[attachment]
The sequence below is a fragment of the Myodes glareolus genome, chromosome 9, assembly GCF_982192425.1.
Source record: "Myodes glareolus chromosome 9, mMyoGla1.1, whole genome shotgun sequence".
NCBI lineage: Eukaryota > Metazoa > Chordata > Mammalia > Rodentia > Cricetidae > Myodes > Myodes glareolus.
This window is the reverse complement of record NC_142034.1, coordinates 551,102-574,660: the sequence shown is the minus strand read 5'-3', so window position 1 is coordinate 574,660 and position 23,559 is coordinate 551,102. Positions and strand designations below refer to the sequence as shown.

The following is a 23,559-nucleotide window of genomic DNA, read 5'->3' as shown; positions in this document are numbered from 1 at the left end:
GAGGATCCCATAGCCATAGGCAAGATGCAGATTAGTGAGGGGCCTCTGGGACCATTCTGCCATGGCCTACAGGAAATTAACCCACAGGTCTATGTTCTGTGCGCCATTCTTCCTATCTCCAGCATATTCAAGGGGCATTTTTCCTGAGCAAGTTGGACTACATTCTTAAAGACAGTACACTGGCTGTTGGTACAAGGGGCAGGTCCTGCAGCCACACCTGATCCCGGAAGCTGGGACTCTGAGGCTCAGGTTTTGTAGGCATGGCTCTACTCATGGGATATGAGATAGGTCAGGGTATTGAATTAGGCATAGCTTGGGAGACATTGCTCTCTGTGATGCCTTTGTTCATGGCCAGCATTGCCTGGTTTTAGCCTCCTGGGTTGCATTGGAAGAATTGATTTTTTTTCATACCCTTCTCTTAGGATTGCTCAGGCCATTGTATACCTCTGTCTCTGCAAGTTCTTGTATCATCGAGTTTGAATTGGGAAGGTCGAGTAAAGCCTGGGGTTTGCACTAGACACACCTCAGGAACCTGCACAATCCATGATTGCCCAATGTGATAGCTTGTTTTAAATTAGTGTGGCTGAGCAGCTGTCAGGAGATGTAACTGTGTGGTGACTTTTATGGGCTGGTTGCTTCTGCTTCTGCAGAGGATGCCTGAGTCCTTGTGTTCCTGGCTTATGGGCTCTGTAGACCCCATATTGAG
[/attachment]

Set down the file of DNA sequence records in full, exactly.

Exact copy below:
The sequence below is a fragment of the Myodes glareolus genome, chromosome 9, assembly GCF_982192425.1.
Source record: "Myodes glareolus chromosome 9, mMyoGla1.1, whole genome shotgun sequence".
NCBI lineage: Eukaryota > Metazoa > Chordata > Mammalia > Rodentia > Cricetidae > Myodes > Myodes glareolus.
This window is the reverse complement of record NC_142034.1, coordinates 551,102-574,660: the sequence shown is the minus strand read 5'-3', so window position 1 is coordinate 574,660 and position 23,559 is coordinate 551,102. Positions and strand designations below refer to the sequence as shown.

The following is a 23,559-nucleotide window of genomic DNA, read 5'->3' as shown; positions in this document are numbered from 1 at the left end:
GAGGATCCCATAGCCATAGGCAAGATGCAGATTAGTGAGGGGCCTCTGGGACCATTCTGCCATGGCCTACAGGAAATTAACCCACAGGTCTATGTTCTGTGCGCCATTCTTCCTATCTCCAGCATATTCAAGGGGCATTTTTCCTGAGCAAGTTGGACTACATTCTTAAAGACAGTACACTGGCTGTTGGTACAAGGGGCAGGTCCTGCAGCCACACCTGATCCCGGAAGCTGGGACTCTGAGGCTCAGGTTTTGTAGGCATGGCTCTACTCATGGGATATGAGATAGGTCAGGGTATTGAATTAGGCATAGCTTGGGAGACATTGCTCTCTGTGATGCCTTTGTTCATGGCCAGCATTGCCTGGTTTTAGCCTCCTGGGTTGCATTGGAAGAATTGATTTTTTTTCATACCCTTCTCTTAGGATTGCTCAGGCCATTGTATACCTCTGTCTCTGCAAGTTCTTGTATCATCGAGTTTGAATTGGGAAGGTCGAGTAAAGCCTGGGGTTTGCACTAGACACACCTCAGGAACCTGCACAATCCATGATTGCCCAATGTGATAGCTTGTTTTAAATTAGTGTGGCTGAGCAGCTGTCAGGAGATGTAACTGTGTGGTGACTTTTATGGGCTGGTTGCTTCTGCTTCTGCAGAGGATGCCTGAGTCCTTGTGTTCCTGGCTTATGGGCTCTGTAGACCCCATATTGAG